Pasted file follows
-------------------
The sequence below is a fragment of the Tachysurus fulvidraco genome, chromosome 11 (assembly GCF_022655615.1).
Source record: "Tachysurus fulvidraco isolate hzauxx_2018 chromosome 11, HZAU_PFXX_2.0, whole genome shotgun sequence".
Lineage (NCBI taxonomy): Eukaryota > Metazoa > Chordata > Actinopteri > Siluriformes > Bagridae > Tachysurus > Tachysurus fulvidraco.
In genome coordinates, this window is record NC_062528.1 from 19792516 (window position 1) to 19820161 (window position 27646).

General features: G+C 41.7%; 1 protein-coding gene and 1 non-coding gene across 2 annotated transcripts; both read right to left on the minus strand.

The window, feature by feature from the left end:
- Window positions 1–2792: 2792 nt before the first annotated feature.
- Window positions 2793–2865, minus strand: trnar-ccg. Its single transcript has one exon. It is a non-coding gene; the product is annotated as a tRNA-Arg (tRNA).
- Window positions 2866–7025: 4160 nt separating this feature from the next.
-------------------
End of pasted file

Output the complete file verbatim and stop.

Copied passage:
The sequence below is a fragment of the Tachysurus fulvidraco genome, chromosome 11 (assembly GCF_022655615.1).
Source record: "Tachysurus fulvidraco isolate hzauxx_2018 chromosome 11, HZAU_PFXX_2.0, whole genome shotgun sequence".
Lineage (NCBI taxonomy): Eukaryota > Metazoa > Chordata > Actinopteri > Siluriformes > Bagridae > Tachysurus > Tachysurus fulvidraco.
In genome coordinates, this window is record NC_062528.1 from 19792516 (window position 1) to 19820161 (window position 27646).

General features: G+C 41.7%; 1 protein-coding gene and 1 non-coding gene across 2 annotated transcripts; both read right to left on the minus strand.

The window, feature by feature from the left end:
- Window positions 1–2792: 2792 nt before the first annotated feature.
- Window positions 2793–2865, minus strand: trnar-ccg. Its single transcript has one exon. It is a non-coding gene; the product is annotated as a tRNA-Arg (tRNA).
- Window positions 2866–7025: 4160 nt separating this feature from the next.